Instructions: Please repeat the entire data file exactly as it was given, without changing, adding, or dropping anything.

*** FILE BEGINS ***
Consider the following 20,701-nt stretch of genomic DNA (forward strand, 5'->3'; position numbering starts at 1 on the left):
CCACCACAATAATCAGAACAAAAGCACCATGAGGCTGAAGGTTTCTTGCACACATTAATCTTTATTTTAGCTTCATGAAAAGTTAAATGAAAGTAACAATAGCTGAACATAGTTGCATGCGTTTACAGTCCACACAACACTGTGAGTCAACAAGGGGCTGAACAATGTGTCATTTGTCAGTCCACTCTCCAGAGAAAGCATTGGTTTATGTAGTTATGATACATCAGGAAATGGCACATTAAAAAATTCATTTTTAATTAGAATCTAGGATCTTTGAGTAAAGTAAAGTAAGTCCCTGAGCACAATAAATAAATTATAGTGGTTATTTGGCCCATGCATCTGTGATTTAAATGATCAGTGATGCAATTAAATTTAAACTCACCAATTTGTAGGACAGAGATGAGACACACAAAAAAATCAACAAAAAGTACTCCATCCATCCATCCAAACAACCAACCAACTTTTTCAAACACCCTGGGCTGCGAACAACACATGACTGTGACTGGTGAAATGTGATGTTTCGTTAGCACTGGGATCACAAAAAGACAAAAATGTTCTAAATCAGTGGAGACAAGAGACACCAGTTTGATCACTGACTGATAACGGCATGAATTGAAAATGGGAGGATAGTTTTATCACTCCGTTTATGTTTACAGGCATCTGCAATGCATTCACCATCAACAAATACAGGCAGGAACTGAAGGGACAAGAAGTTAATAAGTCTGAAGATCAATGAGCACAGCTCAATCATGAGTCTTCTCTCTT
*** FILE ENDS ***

Consider the following 20,701-nt stretch of genomic DNA (forward strand, 5'->3'; position numbering starts at 1 on the left):
CCACCACAATAATCAGAACAAAAGCACCATGAGGCTGAAGGTTTCTTGCACACATTAATCTTTATTTTAGCTTCATGAAAAGTTAAATGAAAGTAACAATAGCTGAACATAGTTGCATGCGTTTACAGTCCACACAACACTGTGAGTCAACAAGGGGCTGAACAATGTGTCATTTGTCAGTCCACTCTCCAGAGAAAGCATTGGTTTATGTAGTTATGATACATCAGGAAATGGCACATTAAAAAATTCATTTTTAATTAGAATCTAGGATCTTTGAGTAAAGTAAAGTAAGTCCCTGAGCACAATAAATAAATTATAGTGGTTATTTGGCCCATGCATCTGTGATTTAAATGATCAGTGATGCAATTAAATTTAAACTCACCAATTTGTAGGACAGAGATGAGACACACAAAAAAATCAACAAAAAGTACTCCATCCATCCATCCAAACAACCAACCAACTTTTTCAAACACCCTGGGCTGCGAACAACACATGACTGTGACTGGTGAAATGTGATGTTTCGTTAGCACTGGGATCACAAAAAGACAAAAATGTTCTAAATCAGTGGAGACAAGAGACACCAGTTTGATCACTGACTGATAACGGCATGAATTGAAAATGGGAGGATAGTTTTATCACTCCGTTTATGTTTACAGGCATCTGCAATGCATTCACCATCAACAAATACAGGCAGGAACTGAAGGGACAAGAAGTTAATAAGTCTGAAGATCAATGAGCACAGCTCAATCATGAGTCTTCTCTCTT